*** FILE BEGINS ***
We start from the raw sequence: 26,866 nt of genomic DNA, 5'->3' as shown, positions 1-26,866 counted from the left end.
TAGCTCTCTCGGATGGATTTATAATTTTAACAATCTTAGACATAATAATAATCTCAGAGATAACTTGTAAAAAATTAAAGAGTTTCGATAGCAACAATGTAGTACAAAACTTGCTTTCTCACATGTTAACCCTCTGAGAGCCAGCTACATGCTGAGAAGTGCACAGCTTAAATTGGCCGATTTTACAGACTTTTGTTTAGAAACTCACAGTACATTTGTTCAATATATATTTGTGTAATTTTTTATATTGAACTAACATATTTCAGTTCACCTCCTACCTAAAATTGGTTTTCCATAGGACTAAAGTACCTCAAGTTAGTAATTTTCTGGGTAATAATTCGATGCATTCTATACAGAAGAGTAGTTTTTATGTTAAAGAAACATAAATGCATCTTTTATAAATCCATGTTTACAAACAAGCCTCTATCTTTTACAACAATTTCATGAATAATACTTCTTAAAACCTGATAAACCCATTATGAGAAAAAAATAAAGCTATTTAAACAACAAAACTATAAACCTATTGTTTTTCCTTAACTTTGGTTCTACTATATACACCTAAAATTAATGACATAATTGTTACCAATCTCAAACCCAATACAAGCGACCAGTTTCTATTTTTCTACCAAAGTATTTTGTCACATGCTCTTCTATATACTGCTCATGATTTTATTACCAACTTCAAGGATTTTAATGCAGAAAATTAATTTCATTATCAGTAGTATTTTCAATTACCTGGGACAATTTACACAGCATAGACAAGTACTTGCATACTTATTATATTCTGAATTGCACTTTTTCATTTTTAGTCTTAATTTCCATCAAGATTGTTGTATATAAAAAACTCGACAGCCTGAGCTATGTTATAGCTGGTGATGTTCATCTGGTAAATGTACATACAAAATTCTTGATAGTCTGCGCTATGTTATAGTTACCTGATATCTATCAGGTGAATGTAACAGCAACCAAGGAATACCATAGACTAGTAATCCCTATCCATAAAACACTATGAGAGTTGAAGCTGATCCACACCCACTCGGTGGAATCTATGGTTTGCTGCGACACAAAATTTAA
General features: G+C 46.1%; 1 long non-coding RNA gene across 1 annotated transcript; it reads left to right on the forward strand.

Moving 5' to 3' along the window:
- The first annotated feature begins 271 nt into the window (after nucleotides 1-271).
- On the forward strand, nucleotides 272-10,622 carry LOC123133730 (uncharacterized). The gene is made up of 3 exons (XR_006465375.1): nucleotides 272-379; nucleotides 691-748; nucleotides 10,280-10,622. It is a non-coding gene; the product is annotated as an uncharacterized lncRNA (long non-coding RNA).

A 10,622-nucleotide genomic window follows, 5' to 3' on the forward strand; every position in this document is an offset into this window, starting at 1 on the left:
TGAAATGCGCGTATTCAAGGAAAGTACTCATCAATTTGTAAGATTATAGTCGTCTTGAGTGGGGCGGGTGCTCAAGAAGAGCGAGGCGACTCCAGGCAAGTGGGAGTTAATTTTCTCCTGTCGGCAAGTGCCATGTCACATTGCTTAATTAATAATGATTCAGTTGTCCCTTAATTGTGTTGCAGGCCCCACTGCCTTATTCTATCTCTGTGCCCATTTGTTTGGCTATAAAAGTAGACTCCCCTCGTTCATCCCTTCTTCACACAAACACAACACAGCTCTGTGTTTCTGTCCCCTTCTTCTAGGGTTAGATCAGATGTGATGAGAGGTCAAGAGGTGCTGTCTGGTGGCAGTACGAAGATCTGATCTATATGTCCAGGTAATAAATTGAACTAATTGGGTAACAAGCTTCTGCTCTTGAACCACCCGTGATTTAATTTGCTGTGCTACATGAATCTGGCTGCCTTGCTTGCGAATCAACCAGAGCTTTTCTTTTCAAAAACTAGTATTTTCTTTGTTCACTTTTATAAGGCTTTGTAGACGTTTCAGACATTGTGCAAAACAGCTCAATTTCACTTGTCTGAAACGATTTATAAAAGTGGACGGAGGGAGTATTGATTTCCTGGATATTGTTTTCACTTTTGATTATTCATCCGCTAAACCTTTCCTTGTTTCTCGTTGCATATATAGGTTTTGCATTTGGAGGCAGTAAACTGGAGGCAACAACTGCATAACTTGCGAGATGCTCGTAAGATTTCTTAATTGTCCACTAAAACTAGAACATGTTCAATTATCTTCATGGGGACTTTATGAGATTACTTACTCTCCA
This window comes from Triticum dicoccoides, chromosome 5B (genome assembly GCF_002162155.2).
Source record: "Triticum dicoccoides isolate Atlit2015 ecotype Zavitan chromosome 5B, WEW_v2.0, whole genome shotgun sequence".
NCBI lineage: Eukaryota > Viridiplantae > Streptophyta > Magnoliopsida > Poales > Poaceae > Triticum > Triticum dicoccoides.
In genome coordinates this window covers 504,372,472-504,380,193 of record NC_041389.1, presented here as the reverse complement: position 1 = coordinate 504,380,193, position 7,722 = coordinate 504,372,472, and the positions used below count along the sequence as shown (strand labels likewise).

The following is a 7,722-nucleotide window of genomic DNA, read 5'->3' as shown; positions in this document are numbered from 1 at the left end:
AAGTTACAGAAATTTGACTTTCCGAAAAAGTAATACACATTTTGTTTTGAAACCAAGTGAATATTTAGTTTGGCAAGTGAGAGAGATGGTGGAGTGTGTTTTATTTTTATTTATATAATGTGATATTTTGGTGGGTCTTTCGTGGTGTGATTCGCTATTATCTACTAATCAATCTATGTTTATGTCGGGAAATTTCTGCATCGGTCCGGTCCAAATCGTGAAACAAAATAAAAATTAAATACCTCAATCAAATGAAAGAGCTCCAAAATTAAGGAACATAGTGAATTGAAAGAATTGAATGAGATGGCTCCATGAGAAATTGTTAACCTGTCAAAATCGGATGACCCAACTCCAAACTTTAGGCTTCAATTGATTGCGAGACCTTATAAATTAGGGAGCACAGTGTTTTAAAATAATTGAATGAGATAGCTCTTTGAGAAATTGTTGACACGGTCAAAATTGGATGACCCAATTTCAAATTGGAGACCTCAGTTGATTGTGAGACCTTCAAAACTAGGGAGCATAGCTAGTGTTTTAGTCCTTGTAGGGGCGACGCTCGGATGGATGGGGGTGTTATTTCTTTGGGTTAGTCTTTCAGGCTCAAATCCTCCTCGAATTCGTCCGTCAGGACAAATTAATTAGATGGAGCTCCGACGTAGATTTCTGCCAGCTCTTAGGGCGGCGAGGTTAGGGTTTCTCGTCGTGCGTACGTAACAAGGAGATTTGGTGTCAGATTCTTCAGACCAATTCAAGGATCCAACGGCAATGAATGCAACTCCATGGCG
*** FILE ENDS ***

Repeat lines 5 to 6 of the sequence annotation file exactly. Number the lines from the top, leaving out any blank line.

- The first annotated feature begins 271 nt into the window (after nucleotides 1-271).
- On the forward strand, nucleotides 272-10,622 carry LOC123133730 (uncharacterized). The gene is made up of 3 exons (XR_006465375.1): nucleotides 272-379; nucleotides 691-748; nucleotides 10,280-10,622. It is a non-coding gene; the product is annotated as an uncharacterized lncRNA (long non-coding RNA).